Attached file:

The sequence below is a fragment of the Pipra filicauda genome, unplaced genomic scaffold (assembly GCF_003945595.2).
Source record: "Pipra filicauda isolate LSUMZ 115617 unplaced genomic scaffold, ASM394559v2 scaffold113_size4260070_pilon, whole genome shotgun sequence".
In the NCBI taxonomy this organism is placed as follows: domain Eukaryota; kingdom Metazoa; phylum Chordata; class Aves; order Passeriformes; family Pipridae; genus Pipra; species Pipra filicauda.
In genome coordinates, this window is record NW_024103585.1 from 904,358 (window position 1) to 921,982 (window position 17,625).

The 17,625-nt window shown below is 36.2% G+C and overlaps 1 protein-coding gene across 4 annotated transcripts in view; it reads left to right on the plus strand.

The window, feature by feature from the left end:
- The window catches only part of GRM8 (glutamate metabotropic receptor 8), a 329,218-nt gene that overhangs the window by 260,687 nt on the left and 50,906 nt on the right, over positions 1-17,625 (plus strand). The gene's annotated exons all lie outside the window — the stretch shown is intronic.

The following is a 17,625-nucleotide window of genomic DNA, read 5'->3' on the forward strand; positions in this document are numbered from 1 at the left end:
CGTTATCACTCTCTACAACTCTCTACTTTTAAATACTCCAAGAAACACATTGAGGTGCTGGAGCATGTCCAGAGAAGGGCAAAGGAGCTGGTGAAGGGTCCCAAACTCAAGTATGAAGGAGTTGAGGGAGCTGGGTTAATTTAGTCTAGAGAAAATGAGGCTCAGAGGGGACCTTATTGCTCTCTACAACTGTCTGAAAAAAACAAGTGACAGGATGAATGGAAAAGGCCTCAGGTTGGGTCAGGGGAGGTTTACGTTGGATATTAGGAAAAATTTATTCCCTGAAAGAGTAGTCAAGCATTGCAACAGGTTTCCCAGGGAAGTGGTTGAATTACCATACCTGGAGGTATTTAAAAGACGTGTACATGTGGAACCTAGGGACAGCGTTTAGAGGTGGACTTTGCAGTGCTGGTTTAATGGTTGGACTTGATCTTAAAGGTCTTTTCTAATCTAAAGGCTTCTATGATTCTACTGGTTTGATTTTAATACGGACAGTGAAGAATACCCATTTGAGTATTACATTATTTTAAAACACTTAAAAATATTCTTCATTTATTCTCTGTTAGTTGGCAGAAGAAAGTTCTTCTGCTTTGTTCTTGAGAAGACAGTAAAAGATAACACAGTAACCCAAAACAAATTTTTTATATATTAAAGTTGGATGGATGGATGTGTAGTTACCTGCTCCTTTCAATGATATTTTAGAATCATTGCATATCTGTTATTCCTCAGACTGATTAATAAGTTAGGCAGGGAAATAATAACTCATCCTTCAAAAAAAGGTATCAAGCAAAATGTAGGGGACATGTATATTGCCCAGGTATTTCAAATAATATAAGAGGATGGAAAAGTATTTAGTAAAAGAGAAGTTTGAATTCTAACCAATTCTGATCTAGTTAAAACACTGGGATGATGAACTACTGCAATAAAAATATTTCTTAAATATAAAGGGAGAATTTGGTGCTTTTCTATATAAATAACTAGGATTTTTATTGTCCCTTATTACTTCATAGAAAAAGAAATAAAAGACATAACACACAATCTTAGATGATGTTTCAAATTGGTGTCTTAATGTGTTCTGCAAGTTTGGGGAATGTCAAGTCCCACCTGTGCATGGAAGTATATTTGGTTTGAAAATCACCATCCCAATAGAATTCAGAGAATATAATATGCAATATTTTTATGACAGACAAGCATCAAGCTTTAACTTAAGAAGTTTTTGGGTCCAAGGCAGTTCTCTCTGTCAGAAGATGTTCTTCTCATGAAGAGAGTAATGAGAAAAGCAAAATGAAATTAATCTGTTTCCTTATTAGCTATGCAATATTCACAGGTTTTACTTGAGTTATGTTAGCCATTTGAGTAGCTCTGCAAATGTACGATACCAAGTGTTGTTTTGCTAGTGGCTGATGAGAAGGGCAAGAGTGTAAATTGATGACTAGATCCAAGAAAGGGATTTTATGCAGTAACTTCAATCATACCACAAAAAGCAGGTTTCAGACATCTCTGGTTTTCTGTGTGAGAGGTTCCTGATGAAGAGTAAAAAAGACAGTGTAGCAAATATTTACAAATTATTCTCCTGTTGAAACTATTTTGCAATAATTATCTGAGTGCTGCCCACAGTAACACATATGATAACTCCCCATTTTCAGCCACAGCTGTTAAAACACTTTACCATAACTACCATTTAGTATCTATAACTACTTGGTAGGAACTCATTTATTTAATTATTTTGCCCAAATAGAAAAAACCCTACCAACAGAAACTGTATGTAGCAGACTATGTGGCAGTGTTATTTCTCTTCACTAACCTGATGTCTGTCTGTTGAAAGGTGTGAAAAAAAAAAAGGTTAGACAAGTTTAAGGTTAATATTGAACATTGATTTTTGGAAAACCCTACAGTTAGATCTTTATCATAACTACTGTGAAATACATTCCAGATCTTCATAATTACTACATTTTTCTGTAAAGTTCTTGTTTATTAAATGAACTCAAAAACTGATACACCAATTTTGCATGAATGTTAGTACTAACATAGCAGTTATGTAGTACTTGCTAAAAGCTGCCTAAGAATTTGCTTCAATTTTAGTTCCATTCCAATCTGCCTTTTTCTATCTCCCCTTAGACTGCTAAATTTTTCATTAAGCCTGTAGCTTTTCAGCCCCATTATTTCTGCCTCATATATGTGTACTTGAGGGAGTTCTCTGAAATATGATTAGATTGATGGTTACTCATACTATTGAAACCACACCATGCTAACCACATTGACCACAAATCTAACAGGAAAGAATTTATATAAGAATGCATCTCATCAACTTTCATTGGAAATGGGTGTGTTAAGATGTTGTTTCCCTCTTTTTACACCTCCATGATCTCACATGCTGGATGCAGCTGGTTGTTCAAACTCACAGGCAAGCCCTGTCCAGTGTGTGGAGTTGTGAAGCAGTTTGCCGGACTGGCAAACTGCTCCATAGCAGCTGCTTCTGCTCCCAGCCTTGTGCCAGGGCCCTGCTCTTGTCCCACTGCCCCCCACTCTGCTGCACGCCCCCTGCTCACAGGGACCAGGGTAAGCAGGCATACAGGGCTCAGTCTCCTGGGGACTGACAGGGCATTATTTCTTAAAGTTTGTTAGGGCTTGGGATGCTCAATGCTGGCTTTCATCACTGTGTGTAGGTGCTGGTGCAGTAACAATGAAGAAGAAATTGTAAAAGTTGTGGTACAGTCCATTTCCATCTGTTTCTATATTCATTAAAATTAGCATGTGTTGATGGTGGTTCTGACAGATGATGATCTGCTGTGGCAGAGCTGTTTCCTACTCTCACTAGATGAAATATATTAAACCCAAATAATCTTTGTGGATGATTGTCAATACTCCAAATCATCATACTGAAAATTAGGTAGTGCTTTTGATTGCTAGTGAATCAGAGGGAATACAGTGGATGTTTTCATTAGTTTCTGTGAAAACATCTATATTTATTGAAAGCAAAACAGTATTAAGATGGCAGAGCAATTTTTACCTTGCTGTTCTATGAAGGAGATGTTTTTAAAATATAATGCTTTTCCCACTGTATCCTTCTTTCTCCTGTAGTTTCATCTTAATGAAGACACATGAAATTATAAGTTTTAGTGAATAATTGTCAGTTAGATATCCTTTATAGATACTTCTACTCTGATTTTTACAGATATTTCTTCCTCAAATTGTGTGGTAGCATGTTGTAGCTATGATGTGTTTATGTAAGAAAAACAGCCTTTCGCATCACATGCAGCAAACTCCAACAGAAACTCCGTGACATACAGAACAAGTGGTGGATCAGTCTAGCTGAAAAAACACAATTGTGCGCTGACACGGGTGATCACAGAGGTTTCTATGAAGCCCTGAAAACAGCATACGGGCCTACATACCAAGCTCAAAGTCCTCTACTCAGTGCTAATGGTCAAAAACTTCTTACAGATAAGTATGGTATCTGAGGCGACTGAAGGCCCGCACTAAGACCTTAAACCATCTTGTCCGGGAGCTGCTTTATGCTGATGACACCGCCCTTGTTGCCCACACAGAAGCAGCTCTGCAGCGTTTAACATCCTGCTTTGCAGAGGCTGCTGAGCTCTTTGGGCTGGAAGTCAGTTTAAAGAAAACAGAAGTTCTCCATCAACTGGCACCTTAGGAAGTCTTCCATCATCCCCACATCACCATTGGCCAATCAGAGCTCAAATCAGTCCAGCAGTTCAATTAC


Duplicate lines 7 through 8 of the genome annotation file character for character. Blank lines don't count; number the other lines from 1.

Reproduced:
- The window catches only part of GRM8 (glutamate metabotropic receptor 8), a 329,218-nt gene that overhangs the window by 260,687 nt on the left and 50,906 nt on the right, over positions 1-17,625 (plus strand). The gene's annotated exons all lie outside the window — the stretch shown is intronic.

The following is a 17,625-nucleotide window of genomic DNA, read 5'->3' on the forward strand; positions in this document are numbered from 1 at the left end: